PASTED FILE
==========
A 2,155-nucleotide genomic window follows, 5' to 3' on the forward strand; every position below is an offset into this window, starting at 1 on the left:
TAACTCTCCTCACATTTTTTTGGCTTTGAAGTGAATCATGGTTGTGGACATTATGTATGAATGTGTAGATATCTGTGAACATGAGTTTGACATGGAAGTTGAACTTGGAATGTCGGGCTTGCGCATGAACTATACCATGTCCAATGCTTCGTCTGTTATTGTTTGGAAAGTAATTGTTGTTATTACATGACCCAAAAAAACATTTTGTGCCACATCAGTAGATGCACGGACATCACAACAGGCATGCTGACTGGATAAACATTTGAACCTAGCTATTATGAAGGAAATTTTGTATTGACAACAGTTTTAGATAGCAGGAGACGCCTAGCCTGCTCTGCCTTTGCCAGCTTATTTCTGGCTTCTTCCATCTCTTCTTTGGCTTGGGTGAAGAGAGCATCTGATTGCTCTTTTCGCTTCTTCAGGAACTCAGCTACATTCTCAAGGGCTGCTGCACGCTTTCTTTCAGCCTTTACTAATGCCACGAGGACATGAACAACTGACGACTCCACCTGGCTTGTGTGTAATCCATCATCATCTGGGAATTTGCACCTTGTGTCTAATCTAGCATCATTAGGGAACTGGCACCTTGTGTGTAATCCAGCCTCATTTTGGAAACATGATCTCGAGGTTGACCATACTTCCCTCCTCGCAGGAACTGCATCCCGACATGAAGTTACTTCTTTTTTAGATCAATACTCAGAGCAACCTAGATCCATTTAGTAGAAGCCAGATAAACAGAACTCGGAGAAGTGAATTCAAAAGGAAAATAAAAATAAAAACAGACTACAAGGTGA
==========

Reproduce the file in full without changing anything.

A 2,155-nucleotide genomic window follows, 5' to 3' on the forward strand; every position below is an offset into this window, starting at 1 on the left:
TAACTCTCCTCACATTTTTTTGGCTTTGAAGTGAATCATGGTTGTGGACATTATGTATGAATGTGTAGATATCTGTGAACATGAGTTTGACATGGAAGTTGAACTTGGAATGTCGGGCTTGCGCATGAACTATACCATGTCCAATGCTTCGTCTGTTATTGTTTGGAAAGTAATTGTTGTTATTACATGACCCAAAAAAACATTTTGTGCCACATCAGTAGATGCACGGACATCACAACAGGCATGCTGACTGGATAAACATTTGAACCTAGCTATTATGAAGGAAATTTTGTATTGACAACAGTTTTAGATAGCAGGAGACGCCTAGCCTGCTCTGCCTTTGCCAGCTTATTTCTGGCTTCTTCCATCTCTTCTTTGGCTTGGGTGAAGAGAGCATCTGATTGCTCTTTTCGCTTCTTCAGGAACTCAGCTACATTCTCAAGGGCTGCTGCACGCTTTCTTTCAGCCTTTACTAATGCCACGAGGACATGAACAACTGACGACTCCACCTGGCTTGTGTGTAATCCATCATCATCTGGGAATTTGCACCTTGTGTCTAATCTAGCATCATTAGGGAACTGGCACCTTGTGTGTAATCCAGCCTCATTTTGGAAACATGATCTCGAGGTTGACCATACTTCCCTCCTCGCAGGAACTGCATCCCGACATGAAGTTACTTCTTTTTTAGATCAATACTCAGAGCAACCTAGATCCATTTAGTAGAAGCCAGATAAACAGAACTCGGAGAAGTGAATTCAAAAGGAAAATAAAAATAAAAACAGACTACAAGGTGA